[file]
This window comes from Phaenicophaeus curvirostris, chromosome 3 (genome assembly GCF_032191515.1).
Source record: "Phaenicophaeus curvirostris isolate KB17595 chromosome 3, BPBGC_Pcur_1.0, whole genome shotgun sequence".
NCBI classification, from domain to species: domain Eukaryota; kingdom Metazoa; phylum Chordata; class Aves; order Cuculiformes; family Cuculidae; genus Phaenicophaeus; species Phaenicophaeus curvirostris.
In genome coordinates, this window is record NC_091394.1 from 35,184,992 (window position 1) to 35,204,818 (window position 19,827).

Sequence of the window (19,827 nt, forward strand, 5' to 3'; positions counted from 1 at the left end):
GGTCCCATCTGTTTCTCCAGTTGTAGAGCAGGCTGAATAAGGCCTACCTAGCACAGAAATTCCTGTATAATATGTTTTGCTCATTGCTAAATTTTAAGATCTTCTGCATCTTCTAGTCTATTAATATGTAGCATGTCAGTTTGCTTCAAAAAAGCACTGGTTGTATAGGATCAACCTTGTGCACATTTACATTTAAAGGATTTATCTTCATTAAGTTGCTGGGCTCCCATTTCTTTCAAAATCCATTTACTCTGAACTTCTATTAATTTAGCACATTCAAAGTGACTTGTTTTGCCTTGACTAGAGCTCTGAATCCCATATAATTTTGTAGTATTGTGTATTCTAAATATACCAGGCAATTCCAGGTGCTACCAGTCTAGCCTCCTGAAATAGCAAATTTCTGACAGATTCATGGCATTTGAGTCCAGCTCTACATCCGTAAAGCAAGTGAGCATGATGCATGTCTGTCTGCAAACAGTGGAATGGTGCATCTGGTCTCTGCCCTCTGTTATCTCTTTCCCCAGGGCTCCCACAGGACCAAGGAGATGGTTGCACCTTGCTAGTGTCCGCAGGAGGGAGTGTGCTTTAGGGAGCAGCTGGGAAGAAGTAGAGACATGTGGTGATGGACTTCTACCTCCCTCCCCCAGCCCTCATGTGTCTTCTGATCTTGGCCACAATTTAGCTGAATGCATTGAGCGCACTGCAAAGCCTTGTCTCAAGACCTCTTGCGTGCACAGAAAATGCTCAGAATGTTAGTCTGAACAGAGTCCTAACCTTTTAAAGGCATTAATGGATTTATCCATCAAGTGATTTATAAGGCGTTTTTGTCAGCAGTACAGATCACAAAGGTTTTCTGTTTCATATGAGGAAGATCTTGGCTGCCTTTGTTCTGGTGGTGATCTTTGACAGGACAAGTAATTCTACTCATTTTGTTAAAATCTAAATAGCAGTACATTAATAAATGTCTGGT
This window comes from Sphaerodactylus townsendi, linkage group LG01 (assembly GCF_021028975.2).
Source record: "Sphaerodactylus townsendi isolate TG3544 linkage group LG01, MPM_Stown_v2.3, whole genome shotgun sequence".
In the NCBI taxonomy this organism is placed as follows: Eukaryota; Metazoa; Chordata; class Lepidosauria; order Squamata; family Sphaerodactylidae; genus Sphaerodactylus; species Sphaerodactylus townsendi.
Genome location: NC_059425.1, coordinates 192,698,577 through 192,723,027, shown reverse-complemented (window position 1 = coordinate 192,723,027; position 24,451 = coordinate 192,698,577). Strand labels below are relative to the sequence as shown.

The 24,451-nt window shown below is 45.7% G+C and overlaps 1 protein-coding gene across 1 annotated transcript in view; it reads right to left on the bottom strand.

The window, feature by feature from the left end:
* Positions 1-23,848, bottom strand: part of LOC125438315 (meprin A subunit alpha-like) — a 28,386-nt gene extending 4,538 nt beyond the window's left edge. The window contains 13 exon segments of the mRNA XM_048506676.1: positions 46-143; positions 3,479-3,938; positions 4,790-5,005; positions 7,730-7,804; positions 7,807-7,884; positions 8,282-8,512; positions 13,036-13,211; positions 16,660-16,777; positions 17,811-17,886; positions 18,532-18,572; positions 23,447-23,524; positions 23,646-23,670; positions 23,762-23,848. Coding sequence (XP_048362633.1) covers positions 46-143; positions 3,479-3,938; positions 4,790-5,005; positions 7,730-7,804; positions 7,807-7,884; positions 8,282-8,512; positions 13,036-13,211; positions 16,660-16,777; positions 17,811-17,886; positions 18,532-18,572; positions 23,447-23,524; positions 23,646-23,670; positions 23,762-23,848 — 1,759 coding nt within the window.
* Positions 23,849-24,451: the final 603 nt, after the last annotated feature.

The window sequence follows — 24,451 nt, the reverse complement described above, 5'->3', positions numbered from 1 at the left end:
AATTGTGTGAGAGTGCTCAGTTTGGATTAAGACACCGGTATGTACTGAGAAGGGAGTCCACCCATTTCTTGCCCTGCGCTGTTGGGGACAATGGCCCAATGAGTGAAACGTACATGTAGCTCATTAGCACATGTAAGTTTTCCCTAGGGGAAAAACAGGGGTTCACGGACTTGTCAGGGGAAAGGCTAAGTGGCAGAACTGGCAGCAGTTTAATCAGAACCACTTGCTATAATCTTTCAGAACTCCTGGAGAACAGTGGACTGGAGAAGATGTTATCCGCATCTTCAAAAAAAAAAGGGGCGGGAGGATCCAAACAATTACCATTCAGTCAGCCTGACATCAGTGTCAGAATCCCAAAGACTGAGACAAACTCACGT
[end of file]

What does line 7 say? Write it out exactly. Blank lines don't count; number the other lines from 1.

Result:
This window comes from Sphaerodactylus townsendi, linkage group LG01 (assembly GCF_021028975.2).